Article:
While analysts are cautiously optimistic about the share prices of some oil companies, there is a sense that low oil prices could persist for some time. So, how will BP and Shell’s share prices fare for the rest of 2020?
Former British Prime Minister Harold Wilson once said that a week is a long time in politics. The events of this past week have proven that this adage can also be applied to oil share prices, the expectations for which have swiftly fallen since the start of the year.
BP [BP], whose share price was trading close to 500p per share at the start of 2020, dropped below 234p in mid-March, before rallying to close at 344p by the end of the month. Royal Dutch Shell’s [RDSB] share price followed a similar trajectory. The stock had started the year at around the 2,200p mark but ended March at 1,359p.
The decline in BP and Shell’s share prices, and oil majors’ at large, is being led by the fall in oil prices with WTI Crude going from above $63 a barrel at the start of the year to just $20 a barrel by the end of March — its worst first quarter on record.
“If the first quarter was a bloodbath, the next quarter will be the Valley of Death,” Michael Lynch, president of Strategic Energy & Economic Research, recently told MarketWatch.
Oil majors hit with sell ratings
Earlier this week, Shell joined its French peer Total [TTA] in suspending its share buyback programme as part of a wider effort to shore up capital against the oil market turmoil. Shell said its divestment programme to sell more than $10bn in assets remains on track.
BP is expected to report EPS of $0.48 at its Q1 earnings update — expected on 28 April —, down 31.43% from $0.70 reported in the same quarter last year, according to Zacks Equity Research. The firm’s consensus estimates suggest analysts are expecting earnings of $1.04 per share and revenue of $220.89bn in 2020, which would represent declines of 64.75% and 21.84% respectively from last year.
Zacks consensus rating has BP pegged as a strong sell. However, Steve Reitmeister, CEO of the Stock New Network, believes BP is a good long-term play on the basis that it has shown better earnings results than most of its peers.
The oil giant’s operational strength, he considers, gives investors more confidence that it will regain its footing earlier than most. While acknowledging that BP is heavily exposed to the European economy, Reitmeister also noted that it offers the biggest dividend yield — north of 10%.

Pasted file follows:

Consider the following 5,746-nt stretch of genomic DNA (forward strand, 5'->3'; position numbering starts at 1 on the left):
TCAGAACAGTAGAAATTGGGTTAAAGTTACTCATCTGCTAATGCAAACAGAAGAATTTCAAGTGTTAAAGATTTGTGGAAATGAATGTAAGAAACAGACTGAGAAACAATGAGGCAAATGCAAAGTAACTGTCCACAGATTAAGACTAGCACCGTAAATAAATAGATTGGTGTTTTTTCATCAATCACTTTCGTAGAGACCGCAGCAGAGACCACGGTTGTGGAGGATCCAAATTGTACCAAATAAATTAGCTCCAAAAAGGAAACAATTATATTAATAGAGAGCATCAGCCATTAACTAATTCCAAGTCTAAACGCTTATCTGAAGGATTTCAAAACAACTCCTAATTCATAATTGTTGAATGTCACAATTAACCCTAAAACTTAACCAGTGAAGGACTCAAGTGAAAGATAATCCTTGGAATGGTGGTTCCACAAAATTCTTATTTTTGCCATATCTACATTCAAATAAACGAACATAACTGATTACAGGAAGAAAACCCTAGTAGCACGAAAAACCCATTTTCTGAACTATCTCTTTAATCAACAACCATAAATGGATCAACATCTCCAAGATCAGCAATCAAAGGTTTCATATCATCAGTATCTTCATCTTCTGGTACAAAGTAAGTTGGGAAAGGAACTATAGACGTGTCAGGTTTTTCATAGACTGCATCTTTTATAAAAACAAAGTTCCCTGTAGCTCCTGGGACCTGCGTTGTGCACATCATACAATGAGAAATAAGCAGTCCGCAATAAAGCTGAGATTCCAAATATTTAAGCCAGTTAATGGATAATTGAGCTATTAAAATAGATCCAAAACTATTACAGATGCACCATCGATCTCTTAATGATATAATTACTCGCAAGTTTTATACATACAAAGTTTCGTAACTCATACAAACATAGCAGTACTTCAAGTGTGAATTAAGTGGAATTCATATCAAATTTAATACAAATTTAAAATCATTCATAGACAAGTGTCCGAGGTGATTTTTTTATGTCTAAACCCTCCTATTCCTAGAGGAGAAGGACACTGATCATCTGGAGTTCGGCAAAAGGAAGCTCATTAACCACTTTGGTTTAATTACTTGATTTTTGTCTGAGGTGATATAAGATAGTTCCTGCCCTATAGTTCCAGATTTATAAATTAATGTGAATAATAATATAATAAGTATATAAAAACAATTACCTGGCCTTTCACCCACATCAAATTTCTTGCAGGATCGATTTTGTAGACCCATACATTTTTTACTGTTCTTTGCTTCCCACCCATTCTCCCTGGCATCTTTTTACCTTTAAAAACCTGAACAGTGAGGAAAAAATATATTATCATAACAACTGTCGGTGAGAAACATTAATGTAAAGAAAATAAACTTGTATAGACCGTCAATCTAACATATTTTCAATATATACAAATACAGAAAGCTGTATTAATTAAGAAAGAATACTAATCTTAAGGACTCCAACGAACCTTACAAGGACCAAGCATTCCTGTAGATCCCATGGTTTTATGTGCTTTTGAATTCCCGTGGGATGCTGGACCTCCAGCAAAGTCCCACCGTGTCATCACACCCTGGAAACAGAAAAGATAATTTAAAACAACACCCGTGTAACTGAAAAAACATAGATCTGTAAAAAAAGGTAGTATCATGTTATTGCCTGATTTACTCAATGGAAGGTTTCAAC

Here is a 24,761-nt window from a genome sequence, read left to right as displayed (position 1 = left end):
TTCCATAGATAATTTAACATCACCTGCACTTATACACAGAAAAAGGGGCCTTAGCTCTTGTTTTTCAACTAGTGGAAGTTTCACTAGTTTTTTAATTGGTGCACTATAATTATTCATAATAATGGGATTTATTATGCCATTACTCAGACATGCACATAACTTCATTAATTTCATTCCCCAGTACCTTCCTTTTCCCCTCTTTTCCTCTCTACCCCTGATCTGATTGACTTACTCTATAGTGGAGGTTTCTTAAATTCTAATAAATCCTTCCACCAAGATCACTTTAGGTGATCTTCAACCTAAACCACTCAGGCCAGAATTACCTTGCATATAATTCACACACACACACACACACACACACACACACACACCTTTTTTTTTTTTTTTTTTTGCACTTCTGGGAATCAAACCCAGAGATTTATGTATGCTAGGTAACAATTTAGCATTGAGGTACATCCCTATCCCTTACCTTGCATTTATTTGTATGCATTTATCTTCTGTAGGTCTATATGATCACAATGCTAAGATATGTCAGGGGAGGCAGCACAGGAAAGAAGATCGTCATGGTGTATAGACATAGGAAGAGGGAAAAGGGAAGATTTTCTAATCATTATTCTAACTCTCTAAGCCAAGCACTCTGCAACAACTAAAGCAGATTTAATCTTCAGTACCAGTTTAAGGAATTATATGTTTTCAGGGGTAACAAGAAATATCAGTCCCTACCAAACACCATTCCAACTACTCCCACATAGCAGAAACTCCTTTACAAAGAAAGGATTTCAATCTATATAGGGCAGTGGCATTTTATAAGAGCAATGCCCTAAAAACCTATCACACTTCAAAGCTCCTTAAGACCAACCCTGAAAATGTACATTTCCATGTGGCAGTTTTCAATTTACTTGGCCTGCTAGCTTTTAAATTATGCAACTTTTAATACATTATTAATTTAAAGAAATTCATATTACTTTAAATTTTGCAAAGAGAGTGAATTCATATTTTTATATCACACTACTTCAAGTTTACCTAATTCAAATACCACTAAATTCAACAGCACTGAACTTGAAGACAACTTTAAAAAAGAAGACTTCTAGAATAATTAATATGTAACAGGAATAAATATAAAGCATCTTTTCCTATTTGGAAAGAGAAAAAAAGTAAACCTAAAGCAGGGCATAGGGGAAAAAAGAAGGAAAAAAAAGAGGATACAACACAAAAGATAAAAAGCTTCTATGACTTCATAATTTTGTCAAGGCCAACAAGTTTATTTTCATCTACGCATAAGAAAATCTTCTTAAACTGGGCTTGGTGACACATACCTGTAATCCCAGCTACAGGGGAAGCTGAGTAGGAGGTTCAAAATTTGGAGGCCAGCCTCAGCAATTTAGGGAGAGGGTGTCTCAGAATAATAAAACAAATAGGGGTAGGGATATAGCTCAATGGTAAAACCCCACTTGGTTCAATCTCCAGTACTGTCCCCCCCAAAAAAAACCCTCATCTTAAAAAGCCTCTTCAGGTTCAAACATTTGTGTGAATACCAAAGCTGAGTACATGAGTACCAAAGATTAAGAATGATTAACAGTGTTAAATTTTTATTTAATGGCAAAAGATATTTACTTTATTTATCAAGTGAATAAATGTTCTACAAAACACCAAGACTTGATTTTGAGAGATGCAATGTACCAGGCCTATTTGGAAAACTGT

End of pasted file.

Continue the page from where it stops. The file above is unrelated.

Conversely, Shell is projected to report earnings of $0.54 per share in its next earnings release at the end of April — which would represent a decline of just over 27% from the previous quarter — according to Zacks.
Meanwhile, the firm estimates earnings of $1.12 per share and revenue of $248.55bn for the year, which would represent changes of -72.28% and -29.41% respectively from the prior year. It has the stock down as a sell.
Is oil headed for an apocalyptic April?
Despite the gloom surrounding the sector, Paul Sankey, managing director at Mizuho Securities, recommends investors start building positions in quality oil companies with good management and higher levels of debt, adding the caveat, only “if the quality is good and the company is able to service its debt”, according to Yahoo Finance.
Of course, the spat between Russia and Saudi Arabia has not helped oil stocks. Any hopes that the recent G20 leaders’ videoconference summit might produce a resolution were dashed when the post-summit statement made no mention of oil.
The dispute centres on Russia’s refusal to reduce production as part of OPEC’s efforts to prop up prices. This prompted Saudi Arabia to raise production markedly, while cutting the official selling price for crude exports.
Storage is also a growing challenge. While diesel, fuel oil and crude oil can be stored for years without degradation, the additives used in petrol means it has a much shorter shelf life — typically around six months.
As the first quarter of this year came to a close this week, reports abound that oil prices have just seen their worst quarter on record. Barclays expects WTI Crude to average $28 a barrel this year and Goldman Sachs has previously warned that it could fall to $20 — a view shared by ING strategists Warren Patterson and Wenyu Yao.
Furthermore, Goldman Sachs recently indicated that global daily oil demand could fall by more than 18.7 million barrels next month, according to The Wall Street Journal.
Meanwhile, one of the world’s largest independent oil trading companies, Vitol, predicts a fall of 20% — equivalent to dropping 20 million barrels a day — in global oil demand over the coming weeks as coronavirus wreaks further havoc on economic activity.
Source: This content has been produced by Opto trading intelligence for Century Financial and was originally published on cmcmarkets.com/en-gb/opto